It’s also been claimed often that the F-35 has proved inferior to older aircraft in dogfights. U.S. and Australian pilots have pointed out that the F-35 is designed to identify its enemies and destroy them long before the opposing pilots even know it’s there. That is an operational advantage of far more importance to survivability and combat success than dogfight performance.

Back to the Red Flag results, if facts can help slay myths …

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a good report there, much is made of the inability of the f-35 to dogfight, but its apples and oranges it wasn’t designed as a dogfighter, it was designed to sit beyond visible range and destroy targets as they came into its radar detection, why would you risk pilots in a dogfight situation when you have the means and capability to destroy targets from beyond the horizon? its the same as developing a sniper rifle that can kill from 5 miles and then saying its a rubbish weapon compared to an assault rifle with a bayonet


Yep, I mean you hear no end of complaints that the C-130 is no match for a SU-27 in a dog fight. I mean I can’t understand why the worlds air forces are still flying such a lame duck! What a failure of an aircraft!

Bloke down the pub

The story about the F35s inability to dogfight apparently started after a trials aircraft was pitted against an F16. Being an early block version without much of the computer code needed for air combat, it was at a serious disadvantage, though for the purpose of the trial it was adequate. The media being what it is, got hold of the story and through their ignorance created the meme that still survives today.


Lets hope our enemies dont develop AWACS facilities then. All they need to do in that case is direct Flankers to visual range and F-35s are screwed…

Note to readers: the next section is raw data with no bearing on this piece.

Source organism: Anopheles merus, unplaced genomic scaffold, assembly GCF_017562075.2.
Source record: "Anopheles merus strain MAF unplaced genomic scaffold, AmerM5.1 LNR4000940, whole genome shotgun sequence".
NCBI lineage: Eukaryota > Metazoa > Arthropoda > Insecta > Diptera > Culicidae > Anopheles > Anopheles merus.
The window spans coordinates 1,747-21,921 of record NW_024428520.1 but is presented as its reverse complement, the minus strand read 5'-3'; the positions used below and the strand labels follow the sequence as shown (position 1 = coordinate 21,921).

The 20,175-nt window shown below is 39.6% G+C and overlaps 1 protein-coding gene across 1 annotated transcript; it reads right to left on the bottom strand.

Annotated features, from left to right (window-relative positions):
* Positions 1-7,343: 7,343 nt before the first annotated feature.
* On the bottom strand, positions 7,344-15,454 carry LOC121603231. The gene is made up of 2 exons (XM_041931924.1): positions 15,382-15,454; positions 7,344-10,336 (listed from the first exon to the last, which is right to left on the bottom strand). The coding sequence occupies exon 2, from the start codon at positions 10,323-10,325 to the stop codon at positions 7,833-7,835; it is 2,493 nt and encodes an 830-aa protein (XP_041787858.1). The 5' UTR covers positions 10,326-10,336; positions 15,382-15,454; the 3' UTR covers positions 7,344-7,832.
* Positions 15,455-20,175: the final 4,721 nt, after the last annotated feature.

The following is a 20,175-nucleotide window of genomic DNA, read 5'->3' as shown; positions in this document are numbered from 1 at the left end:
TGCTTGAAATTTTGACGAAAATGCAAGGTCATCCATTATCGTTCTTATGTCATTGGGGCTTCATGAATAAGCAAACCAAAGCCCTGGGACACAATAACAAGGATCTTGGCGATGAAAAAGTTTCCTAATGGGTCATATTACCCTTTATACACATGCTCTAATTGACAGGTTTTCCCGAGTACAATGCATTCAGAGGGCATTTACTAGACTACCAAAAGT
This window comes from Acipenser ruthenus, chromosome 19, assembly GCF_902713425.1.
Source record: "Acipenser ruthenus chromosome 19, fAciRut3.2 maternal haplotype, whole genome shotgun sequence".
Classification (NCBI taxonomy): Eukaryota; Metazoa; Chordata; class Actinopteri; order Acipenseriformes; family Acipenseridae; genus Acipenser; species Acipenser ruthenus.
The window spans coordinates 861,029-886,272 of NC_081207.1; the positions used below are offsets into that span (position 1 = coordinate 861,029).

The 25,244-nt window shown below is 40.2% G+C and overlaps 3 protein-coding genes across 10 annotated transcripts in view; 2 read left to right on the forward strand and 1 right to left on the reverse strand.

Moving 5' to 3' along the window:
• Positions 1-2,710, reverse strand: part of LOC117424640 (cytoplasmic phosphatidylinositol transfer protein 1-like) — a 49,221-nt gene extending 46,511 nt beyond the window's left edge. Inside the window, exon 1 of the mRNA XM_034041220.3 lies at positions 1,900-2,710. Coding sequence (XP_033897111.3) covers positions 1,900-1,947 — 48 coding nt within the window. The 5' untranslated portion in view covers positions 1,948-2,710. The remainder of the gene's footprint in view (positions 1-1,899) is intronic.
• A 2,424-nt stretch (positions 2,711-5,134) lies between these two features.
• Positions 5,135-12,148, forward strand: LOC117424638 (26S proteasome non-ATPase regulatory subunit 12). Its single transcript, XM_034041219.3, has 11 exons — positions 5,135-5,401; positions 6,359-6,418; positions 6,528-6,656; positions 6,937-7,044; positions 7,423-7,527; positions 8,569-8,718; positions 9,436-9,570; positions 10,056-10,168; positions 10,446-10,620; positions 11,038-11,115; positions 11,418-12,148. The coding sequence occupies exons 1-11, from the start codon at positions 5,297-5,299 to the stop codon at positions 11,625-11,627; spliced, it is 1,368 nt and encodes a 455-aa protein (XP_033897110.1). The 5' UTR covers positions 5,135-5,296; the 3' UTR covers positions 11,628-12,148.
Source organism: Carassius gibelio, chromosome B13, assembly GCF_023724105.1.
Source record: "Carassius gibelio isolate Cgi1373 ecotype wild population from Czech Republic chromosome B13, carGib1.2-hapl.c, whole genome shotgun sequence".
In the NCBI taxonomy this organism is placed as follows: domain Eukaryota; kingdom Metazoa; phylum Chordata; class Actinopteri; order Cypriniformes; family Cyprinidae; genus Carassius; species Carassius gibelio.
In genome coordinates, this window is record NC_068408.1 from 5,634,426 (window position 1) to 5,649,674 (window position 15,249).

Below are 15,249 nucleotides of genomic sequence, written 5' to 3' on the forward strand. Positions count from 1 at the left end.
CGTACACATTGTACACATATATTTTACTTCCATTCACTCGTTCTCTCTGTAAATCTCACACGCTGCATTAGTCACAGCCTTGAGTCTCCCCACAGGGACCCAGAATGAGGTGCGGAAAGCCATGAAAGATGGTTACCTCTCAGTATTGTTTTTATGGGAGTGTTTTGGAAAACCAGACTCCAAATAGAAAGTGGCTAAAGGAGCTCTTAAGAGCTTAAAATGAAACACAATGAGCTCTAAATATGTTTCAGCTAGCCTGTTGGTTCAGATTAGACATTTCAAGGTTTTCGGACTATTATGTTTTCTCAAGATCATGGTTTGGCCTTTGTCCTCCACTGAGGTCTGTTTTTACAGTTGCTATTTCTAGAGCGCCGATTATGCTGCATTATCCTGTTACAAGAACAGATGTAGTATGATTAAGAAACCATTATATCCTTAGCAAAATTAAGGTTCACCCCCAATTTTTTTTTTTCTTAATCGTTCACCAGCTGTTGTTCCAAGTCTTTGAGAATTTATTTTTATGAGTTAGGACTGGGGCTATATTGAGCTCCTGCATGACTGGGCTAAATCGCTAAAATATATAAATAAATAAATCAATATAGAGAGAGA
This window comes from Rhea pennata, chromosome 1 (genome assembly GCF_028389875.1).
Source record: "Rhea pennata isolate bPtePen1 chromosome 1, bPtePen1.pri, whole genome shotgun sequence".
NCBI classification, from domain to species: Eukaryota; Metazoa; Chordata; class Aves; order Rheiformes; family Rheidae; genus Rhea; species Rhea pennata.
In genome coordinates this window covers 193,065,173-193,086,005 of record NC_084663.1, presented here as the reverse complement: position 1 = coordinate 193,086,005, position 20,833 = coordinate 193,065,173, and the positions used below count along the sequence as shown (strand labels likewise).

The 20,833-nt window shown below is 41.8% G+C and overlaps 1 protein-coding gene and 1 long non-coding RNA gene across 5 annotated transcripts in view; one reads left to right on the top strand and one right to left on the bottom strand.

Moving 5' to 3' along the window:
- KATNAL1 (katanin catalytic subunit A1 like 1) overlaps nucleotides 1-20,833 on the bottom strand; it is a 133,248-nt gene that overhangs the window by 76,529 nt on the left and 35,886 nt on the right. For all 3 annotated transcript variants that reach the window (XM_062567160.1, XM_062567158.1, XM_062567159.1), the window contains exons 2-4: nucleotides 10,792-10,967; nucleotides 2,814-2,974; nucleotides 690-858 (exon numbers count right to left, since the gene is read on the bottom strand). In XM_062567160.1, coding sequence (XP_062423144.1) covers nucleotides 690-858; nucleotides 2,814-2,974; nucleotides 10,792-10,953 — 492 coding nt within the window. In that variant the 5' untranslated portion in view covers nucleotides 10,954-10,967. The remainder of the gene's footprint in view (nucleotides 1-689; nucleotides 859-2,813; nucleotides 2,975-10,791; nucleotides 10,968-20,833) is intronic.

David Taylor

It’s the only game in town. Even if it were a completely different design I think the project would be, given the current state of our technology having the same or similar problems due to complexity. I think alternatives to the manned fighter will appear long before these aircraft are worn out or indeed before the last ones are built (if ever).

Daniele Mandelli

As soon as I saw the headline I thought that this will be a good thread with many comments, as even on UKDJ this is an emotive subject.

Looking forward to the moans and counter moans. Go Nigel!

Nigel Collins

LOL! ???

So as stealth is one of the main advantages offered by the F35, I wonder if the team at BAE are looking back through their original design concepts to come up with something to further improve the capabilities Typhoon?

We know about improvements to the performance of the engines which give it increased thrust and improved range along with thrust vectoring, but what about this?


Nigel Collins

We plan to do something similar in order to fit the meteor missile inside the F35B by 2024, so why not improve Typhoons airframe as well?

“The Meteor missile does not fit the F-35B internal weapons bay since its tail fins are too large to fit and therefore requires some adjustments. To get the missile inside the weapon bay MBDA plans to equip the Meteor missiles destined for the F-35 with clipped tail fins that will be clipped in height and lengthened, to retain the wing area and thus maintain the weapon’s kinematic performance.”


Daniele Mandelli

I knew you wouldn’t let me down.

Nigel Collins

A perfect example of adding stealth characteristics to a 4th gen airframe can be seen here.


Was that not the original European Fighter concept when France were still in pre-Typhoon/Rafale?

Nigel Collins